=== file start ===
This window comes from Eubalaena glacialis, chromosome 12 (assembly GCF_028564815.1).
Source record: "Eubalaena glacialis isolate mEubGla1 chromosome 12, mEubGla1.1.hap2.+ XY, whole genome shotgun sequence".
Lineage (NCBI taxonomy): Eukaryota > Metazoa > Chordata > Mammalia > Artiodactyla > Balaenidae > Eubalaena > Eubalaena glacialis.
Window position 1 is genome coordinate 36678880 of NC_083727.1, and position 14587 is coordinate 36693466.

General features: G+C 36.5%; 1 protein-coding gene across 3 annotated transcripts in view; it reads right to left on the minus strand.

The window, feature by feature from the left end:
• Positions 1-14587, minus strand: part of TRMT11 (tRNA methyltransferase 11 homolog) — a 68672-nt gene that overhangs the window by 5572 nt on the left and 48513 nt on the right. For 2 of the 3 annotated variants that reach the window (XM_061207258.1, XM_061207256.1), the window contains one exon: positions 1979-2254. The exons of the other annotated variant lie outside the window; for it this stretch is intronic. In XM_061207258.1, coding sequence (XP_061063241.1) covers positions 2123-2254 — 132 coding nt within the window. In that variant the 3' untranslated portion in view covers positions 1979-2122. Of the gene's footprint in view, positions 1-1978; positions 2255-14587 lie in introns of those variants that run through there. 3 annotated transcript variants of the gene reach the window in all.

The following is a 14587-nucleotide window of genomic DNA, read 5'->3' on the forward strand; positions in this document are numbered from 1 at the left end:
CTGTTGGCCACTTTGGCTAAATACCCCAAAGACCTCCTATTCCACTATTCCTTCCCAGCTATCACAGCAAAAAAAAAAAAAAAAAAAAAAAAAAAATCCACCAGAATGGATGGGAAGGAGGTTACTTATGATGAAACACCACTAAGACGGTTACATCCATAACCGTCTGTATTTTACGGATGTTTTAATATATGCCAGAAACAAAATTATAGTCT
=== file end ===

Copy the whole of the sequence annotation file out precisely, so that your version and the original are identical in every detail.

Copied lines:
This window comes from Eubalaena glacialis, chromosome 12 (assembly GCF_028564815.1).
Source record: "Eubalaena glacialis isolate mEubGla1 chromosome 12, mEubGla1.1.hap2.+ XY, whole genome shotgun sequence".
Lineage (NCBI taxonomy): Eukaryota > Metazoa > Chordata > Mammalia > Artiodactyla > Balaenidae > Eubalaena > Eubalaena glacialis.
Window position 1 is genome coordinate 36678880 of NC_083727.1, and position 14587 is coordinate 36693466.

General features: G+C 36.5%; 1 protein-coding gene across 3 annotated transcripts in view; it reads right to left on the minus strand.

The window, feature by feature from the left end:
• Positions 1-14587, minus strand: part of TRMT11 (tRNA methyltransferase 11 homolog) — a 68672-nt gene that overhangs the window by 5572 nt on the left and 48513 nt on the right. For 2 of the 3 annotated variants that reach the window (XM_061207258.1, XM_061207256.1), the window contains one exon: positions 1979-2254. The exons of the other annotated variant lie outside the window; for it this stretch is intronic. In XM_061207258.1, coding sequence (XP_061063241.1) covers positions 2123-2254 — 132 coding nt within the window. In that variant the 3' untranslated portion in view covers positions 1979-2122. Of the gene's footprint in view, positions 1-1978; positions 2255-14587 lie in introns of those variants that run through there. 3 annotated transcript variants of the gene reach the window in all.

The following is a 14587-nucleotide window of genomic DNA, read 5'->3' on the forward strand; positions in this document are numbered from 1 at the left end:
CTGTTGGCCACTTTGGCTAAATACCCCAAAGACCTCCTATTCCACTATTCCTTCCCAGCTATCACAGCAAAAAAAAAAAAAAAAAAAAAAAAAAAATCCACCAGAATGGATGGGAAGGAGGTTACTTATGATGAAACACCACTAAGACGGTTACATCCATAACCGTCTGTATTTTACGGATGTTTTAATATATGCCAGAAACAAAATTATAGTCT